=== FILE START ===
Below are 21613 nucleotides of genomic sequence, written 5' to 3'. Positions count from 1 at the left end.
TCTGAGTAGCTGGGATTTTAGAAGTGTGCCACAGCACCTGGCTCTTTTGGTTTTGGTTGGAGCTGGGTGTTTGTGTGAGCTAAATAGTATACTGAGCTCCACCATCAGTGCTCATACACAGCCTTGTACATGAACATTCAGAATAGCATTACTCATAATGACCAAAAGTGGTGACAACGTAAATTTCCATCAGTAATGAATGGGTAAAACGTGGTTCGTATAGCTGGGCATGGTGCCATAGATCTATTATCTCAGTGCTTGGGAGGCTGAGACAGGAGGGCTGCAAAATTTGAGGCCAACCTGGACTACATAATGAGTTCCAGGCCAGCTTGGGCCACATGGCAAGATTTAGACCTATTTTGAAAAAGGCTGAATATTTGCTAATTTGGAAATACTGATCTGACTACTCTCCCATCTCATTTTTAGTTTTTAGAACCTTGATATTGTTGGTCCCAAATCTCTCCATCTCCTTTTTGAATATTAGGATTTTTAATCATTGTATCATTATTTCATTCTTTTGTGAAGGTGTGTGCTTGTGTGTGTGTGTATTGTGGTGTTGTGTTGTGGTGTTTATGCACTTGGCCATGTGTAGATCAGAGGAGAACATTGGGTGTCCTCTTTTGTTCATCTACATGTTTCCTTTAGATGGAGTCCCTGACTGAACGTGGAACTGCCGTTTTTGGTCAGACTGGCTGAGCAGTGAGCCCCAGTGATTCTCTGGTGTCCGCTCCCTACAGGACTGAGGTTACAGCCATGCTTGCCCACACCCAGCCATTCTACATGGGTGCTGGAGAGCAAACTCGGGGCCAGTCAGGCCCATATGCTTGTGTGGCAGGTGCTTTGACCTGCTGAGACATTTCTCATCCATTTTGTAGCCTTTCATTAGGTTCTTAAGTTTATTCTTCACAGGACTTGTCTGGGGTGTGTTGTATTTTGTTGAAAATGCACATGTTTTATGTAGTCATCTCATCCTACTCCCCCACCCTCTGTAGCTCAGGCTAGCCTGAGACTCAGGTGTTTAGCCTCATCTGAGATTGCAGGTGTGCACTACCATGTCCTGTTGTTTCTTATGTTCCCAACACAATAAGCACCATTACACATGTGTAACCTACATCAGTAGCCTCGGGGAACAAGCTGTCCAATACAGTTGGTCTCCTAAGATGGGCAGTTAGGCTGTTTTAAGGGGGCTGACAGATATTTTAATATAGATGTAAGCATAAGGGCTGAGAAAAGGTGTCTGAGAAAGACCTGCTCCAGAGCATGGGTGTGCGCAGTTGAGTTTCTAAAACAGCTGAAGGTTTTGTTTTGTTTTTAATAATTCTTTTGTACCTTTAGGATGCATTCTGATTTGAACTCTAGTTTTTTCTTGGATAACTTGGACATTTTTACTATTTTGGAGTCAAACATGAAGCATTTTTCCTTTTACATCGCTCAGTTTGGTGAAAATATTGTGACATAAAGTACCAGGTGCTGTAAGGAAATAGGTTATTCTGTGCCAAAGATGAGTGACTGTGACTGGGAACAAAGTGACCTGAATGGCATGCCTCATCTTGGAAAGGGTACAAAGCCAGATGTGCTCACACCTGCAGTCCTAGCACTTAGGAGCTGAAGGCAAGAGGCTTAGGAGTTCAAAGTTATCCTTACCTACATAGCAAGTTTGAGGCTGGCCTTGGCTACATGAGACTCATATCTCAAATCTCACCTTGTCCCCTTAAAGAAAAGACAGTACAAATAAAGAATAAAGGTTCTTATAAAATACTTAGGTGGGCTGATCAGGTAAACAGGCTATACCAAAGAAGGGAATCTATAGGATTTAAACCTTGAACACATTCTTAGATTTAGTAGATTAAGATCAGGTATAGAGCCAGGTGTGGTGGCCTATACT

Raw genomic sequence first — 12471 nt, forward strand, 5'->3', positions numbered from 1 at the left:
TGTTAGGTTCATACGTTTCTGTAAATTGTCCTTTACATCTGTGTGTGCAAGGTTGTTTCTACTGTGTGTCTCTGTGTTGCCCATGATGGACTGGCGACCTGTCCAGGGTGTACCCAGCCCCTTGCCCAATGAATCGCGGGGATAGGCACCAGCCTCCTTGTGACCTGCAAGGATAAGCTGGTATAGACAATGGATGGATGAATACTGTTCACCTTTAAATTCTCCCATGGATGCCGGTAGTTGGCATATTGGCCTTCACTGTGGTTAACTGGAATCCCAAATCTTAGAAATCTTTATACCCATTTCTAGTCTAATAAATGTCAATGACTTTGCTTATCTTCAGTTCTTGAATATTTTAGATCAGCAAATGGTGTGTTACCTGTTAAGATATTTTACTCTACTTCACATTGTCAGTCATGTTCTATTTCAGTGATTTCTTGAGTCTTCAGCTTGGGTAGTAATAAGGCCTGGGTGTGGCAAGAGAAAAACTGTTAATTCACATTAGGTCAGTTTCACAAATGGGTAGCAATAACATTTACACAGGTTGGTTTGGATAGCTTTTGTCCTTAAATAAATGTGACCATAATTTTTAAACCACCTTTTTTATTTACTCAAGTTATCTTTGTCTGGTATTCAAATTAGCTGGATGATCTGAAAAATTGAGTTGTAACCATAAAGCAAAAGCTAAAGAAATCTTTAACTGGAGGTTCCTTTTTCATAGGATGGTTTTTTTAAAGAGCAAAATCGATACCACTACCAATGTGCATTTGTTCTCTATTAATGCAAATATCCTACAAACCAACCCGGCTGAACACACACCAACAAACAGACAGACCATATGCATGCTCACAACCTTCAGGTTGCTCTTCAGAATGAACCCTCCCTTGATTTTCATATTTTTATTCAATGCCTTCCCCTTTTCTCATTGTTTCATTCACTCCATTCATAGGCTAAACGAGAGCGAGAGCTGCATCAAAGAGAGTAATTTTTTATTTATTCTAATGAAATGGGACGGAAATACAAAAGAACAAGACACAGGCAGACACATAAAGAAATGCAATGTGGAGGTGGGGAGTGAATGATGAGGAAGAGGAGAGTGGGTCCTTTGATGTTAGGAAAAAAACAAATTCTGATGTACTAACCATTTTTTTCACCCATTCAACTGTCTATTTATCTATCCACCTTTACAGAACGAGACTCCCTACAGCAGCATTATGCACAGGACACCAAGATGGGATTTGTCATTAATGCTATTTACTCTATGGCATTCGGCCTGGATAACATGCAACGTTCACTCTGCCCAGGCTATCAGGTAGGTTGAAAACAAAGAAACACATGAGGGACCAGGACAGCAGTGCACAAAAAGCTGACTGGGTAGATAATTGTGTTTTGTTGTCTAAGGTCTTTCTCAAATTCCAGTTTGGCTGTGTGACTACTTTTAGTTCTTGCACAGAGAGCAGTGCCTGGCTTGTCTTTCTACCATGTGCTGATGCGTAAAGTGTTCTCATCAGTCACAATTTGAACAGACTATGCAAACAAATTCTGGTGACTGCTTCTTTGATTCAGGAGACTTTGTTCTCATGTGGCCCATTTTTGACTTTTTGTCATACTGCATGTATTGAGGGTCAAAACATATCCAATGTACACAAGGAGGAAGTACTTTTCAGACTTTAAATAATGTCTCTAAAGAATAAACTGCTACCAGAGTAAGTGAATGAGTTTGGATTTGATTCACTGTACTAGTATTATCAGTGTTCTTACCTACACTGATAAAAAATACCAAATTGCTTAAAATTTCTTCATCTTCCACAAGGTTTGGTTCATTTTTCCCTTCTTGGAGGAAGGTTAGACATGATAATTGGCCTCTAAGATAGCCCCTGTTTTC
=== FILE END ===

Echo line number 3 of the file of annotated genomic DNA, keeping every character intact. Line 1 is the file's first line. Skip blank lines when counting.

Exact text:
Raw genomic sequence first — 12471 nt, forward strand, 5'->3', positions numbered from 1 at the left: